Fred-&-Zeke Unleashed: What do you view as the most important development in animal news to happen in July?

Fred O'Regan: During July, officials from 13 nations that are home to the world’s last wild tigers met in Bali, Indonesia, along with the World Bank's Global Tiger Initiative and partner organizations including IFAW, to develop a concrete plan to reinvigorate the tiger population, pledging to double it by 2022. The plan is expected to serve as a road map for tiger conservation to be adopted by world leaders at the first global summit on tigers this September in St. Petersburg, Russia.

In a global assessment of transnational organized crime, including wildlife trade, the U.N. Office of Drugs and Crime reported last month that tigers are on the verge of being poached into extinction in the wild. Fueled by an international black market in tiger body parts, poaching threatens to eliminate 5% of the remaining wild tiger population each year. Tigers have experienced a 97% decline in population since 1900, when 100,000 roamed the earth. As few as 3,000 wild tigers survive today. The pledge by these governments to crack down on poaching and wildlife trafficking will help us make strides in tiger conservation.

 

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India plans to import African cheetahs, reintroduce the species to its grasslands

Cheetah

NEW DELHI — The Indian government plans to import cheetahs from Africa and introduce them into the country's grasslands, six decades after the fleet-footed feline was hunted here until it disappeared, officials said Monday.

Two wildlife groups have already carried out a feasibility study on bringing the cats to three reserves that will total more than 4,500 square miles (about 12,000 square kilometers) in Madhya Pradesh and Rajasthan states, India's ministry of environment and forests said Monday.

The cheetah, the world's fastest land animal, roamed the wilds of central and western India until, in the face of relentless hunting by trophy-seekers and poachers, it vanished from India about 60 years ago.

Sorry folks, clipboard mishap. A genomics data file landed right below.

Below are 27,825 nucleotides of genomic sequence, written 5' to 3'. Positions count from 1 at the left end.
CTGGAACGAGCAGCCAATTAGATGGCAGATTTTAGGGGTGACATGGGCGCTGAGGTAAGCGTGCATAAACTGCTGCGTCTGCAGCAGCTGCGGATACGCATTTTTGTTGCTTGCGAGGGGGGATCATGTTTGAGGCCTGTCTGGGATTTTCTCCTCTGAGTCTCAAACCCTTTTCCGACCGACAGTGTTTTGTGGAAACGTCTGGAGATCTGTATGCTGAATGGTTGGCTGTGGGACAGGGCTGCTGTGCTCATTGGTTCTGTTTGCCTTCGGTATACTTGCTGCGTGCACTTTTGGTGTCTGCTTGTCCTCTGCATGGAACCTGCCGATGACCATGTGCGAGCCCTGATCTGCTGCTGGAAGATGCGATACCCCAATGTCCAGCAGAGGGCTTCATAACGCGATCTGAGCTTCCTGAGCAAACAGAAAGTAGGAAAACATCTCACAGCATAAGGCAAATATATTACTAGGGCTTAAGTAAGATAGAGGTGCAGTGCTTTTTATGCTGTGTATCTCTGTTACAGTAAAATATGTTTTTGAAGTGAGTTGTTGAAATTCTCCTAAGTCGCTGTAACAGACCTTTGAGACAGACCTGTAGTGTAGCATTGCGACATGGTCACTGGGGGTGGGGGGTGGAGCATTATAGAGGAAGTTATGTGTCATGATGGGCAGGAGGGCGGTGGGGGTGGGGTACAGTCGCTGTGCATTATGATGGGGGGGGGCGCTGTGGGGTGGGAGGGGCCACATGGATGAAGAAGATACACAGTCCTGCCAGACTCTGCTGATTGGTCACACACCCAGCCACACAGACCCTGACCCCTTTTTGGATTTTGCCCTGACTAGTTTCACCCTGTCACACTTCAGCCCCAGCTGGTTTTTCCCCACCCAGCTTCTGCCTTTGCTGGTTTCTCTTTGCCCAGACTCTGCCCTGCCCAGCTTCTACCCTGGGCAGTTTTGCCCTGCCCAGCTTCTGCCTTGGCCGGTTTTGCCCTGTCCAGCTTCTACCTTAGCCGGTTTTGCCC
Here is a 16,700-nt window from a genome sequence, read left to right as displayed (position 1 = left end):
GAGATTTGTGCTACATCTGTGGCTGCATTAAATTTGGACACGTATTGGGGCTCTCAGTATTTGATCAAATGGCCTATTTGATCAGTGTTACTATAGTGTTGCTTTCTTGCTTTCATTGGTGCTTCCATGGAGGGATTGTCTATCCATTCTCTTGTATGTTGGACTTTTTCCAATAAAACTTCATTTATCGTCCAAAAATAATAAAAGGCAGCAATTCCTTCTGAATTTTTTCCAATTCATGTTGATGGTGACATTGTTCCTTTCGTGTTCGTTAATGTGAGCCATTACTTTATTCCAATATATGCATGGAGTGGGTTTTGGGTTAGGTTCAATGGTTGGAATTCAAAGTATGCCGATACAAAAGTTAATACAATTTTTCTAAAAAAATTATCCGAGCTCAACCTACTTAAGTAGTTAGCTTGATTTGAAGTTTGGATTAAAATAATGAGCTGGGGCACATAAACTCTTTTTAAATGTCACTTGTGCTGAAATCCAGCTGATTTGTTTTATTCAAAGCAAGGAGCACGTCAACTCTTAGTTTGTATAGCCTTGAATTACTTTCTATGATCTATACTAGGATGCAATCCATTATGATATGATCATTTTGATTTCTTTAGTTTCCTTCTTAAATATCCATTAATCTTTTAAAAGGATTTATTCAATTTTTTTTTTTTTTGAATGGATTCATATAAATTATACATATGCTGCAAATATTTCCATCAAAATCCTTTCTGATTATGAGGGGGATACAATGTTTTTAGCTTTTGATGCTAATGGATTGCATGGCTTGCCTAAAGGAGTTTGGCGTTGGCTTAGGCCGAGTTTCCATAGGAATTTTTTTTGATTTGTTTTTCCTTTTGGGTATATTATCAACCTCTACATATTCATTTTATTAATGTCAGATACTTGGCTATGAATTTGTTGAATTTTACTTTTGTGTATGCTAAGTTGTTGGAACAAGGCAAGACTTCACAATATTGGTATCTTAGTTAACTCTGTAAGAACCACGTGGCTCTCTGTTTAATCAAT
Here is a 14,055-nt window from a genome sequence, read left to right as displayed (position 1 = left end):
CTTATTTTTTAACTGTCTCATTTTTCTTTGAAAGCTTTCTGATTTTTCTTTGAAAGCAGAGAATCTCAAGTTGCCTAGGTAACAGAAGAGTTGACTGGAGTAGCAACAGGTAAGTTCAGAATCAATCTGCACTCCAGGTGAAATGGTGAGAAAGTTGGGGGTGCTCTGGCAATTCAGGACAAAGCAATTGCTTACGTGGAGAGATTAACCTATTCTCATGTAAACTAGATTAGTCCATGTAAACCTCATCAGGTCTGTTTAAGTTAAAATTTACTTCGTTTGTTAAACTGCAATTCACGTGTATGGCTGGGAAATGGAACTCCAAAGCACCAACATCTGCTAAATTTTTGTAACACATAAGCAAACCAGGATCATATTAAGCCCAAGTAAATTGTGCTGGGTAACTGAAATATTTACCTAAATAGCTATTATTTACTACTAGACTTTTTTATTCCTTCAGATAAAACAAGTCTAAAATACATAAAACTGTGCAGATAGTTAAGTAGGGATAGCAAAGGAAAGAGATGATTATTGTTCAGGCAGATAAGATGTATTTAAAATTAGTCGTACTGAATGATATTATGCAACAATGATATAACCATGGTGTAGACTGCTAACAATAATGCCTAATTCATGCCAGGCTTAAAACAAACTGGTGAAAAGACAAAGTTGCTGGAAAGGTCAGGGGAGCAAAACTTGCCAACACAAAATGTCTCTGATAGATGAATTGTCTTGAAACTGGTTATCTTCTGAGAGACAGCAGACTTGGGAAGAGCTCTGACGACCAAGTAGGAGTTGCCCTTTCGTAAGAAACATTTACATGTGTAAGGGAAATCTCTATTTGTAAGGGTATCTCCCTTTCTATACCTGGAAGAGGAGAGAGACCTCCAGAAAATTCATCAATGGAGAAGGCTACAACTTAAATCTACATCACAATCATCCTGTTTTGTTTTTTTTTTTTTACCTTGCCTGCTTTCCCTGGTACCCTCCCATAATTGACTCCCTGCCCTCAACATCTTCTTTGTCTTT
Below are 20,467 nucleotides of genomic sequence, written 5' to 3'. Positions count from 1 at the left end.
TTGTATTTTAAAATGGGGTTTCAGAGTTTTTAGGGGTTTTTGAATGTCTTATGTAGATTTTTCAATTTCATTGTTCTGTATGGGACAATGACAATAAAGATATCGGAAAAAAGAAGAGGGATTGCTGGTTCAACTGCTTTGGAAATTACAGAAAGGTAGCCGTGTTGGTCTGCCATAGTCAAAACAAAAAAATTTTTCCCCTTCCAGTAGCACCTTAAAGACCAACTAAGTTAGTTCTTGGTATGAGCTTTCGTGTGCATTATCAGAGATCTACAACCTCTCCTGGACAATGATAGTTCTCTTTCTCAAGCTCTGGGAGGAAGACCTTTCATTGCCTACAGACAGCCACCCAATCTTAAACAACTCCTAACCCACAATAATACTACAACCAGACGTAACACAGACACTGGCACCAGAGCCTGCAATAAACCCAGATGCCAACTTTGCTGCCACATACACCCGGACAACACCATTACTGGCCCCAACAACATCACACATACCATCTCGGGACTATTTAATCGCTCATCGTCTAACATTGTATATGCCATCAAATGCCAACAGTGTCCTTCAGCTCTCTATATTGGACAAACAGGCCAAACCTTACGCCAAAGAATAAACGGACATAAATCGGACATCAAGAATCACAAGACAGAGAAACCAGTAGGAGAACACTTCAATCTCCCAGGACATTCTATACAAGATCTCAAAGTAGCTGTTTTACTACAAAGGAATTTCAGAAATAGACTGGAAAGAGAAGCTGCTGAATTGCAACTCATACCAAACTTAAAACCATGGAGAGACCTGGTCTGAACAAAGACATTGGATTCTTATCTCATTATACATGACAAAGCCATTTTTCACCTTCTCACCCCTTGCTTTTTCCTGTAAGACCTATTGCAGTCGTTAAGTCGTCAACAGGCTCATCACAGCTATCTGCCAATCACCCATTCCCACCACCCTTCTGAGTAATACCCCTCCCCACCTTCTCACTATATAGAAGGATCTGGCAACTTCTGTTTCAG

The Asiatic cheetah -- the sub-species that once lived in India -- no longer exists in the wild, though some survive in zoos.

So scientists will import 18 wild cheetahs from Namibia and South Africa, said a ministry official, speaking on condition of anonymity as he was not authorized to speak to the media.

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Your morning adorable: Let's have a party! Critically endangered Amur leopard cub is born in Germany

Amur leopard cub

The birth of an Amur leopard cub at Germany's Leipzig Zoo is huge news for her species, which is critically endangered. The cub, a female who hasn't yet been named, was born at the zoo in late June.

Amur leopards, native to eastern Russia, parts of China and the Korean Peninsula, have been driven nearly to extinction, primarily as a result of habitat loss and fragmentation. In a period of less than 15 years during the 1970s and '80s, about 80% of its Russian habitat was lost. Another issue facing the species is poaching, since their impressively patterned coats fetch high prices on the black market.

Today, it's estimated that fewer than 40 Amur leopards remain in the wild in Russia, and an even smaller number are thought to remain in China. So the birth of an Amur leopard cub is cause for celebration.

See more photos of the Leipzig Zoo's cub after the jump.

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U.S. Fish and Wildlife Service excluded possible Canada lynx habitat in 2009 designation, judge rules

MISSOULA, Mont. — A federal judge has ruled that the U.S. Fish and Wildlife Service arbitrarily excluded "critical habitat" that could be occupied by the elusive Canada lynx.

U.S. District Judge Donald Molloy ruled Wednesday that the agency excluded large swaths of Western habitat from protection when it recommended in 2009 that 39,000 square miles in Maine, Minnesota, Montana, Wyoming, Idaho and Washington be designated as critical habitat.